Papua New Guinea is one of the last frontiers – the country is a wild & adventurous place that offers tremendous scuba diving, combined with many unique & fascinating things to see above the water.
One of the world’s most heterogeneous countries, PNG has a population of around 6.5m people, but over 850 languages and nearly 1000 traditional societies & ethnic indigenous groups.
This tremendous diversity is the result of the country’s rugged, mountainous terrain whereby tribes & clans formed as a self-defense mechanism, leading to thousands of separate communities.
Low-level conflict between neighboring tribes was (and in many places still is) the norm, which meant that each tribe tended to limit itself to it’s defined area and resulted in the large number of traditional societies & languages.
Even today less than 20% of PNG’s population live in urban areas, with the remainder usually following a traditional village and subsistence farming based lifestyle – many without power or running water, and where “luxuries” such as soap, cooking oil & clothes are few & far between.
Located north of Australia, PNG occupies the eastern half of the island of New Guinea, (the second largest island in the world), the Bismark & Louisade archipelagos, the Admiralty Islands, Bougainville Island and numerous other smaller islands in the Bismark & Solomon Seas.
Understanding Papua New Guinea: A Brief History Lesson…
Papua New Guinea is believed to have been populated by humans for over 50,000 years, with the first inhabitants migrating there from other parts of South East Asia, and a major migration of Austronesian speaking people to the coastal regions of the country some 2,500 years ago.
European exploration of the island of New Guinea started in the 16th century, when the first sailing ships arrived in SE Asia in search of the source of the Spice Trade, but was limited to coastal areas as the mountainous hinterland was just too daunting for serious exploration.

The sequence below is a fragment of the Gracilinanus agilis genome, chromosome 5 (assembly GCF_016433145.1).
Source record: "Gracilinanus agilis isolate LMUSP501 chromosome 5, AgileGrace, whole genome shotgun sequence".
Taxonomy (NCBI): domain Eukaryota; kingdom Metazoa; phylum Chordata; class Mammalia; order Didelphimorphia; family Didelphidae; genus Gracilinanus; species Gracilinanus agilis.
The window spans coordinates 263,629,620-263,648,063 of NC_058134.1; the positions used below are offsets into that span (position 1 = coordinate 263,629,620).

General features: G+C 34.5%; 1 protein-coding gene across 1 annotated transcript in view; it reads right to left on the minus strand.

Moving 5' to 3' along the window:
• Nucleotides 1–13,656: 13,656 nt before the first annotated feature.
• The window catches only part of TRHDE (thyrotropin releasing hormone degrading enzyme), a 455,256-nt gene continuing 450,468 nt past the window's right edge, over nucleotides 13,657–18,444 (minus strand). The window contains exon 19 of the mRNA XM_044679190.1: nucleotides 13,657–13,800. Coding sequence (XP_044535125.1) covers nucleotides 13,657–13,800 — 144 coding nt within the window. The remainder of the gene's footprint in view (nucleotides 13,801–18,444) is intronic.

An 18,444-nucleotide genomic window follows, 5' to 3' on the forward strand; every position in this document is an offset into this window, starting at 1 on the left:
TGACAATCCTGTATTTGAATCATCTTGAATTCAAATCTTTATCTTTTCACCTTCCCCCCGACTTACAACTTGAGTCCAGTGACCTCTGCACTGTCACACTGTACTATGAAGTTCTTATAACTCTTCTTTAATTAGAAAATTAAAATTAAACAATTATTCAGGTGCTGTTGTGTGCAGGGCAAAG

The local Melanesian people were christened “Papuan” by the Spanish explorer Don Jorge de Meneses, the word being derived from the Malay version pepuah used to describe frizzy hair… and the Spanish explorer Yñigo Ortiz de Retez later christened the main island New Guinea (Nueva Guinea) after he noted a resemblance of the local people to those he had seen along the Guinea coast of Africa.
Serious colonization of the country occurred in the 1880’s when the northern half of the country became German New Guinea, and the southern half became British New Guinea.
The Germans being motivated by the copra trade & coconut oil, while the British wanted to keep the Germans away from Australia…
British New Guinea became the Territory of Papua in 1906, when Britain ceded it’s administration to the newly independent Australia.
Then, when WW1 started, Australia moved quickly to invade & seize control of German New Guinea and was ultimately given formal control by the League of Nations in 1920.
Understanding Papua New Guinea: Australian Colonial Rule
During WWII the Japanese invaded Rabaul in January 1942 as part of their South-East Asia campaign, and in response the territories of Papua and New Guinea were merged together in to a single entity and administered as a single colony by Australia.
After the war Australia remained in control of the country until full independence was granted in September 1975.
When visiting Papua New Guinea it’s very easy to get the impression that it was “happy days” all round during colonial rule and Australia ruled with great wisdom and generosity.
Indeed many older local people who experienced those times will tell you that it was much better back then… ‘gut taim bipo’ (good times before).
But the truth is that PNG was just not ready for independence in 1975 and many of the problems that plague the country to this day, can be traced back to the rushed nature of that transition point.
Here is the link to an excellent paper called “Why is Papua New Guinea so Hard to Govern“, given by the widely respected journalist Sean Dorney, to the Australian Institute of International Affairs in November 1999. The paper is 16 years old now, but it’s content is still relevant and very useful when trying to understand the complex (almost mystifying…) nature of Papua New Guinea.
Sean Dorney’s book Papua New Guinea – People, Politics and History since 1975 is also very good reading if you are looking for a deeper understanding of the very complex domestic issues effecting the country.
Next Page: First Contact and WWII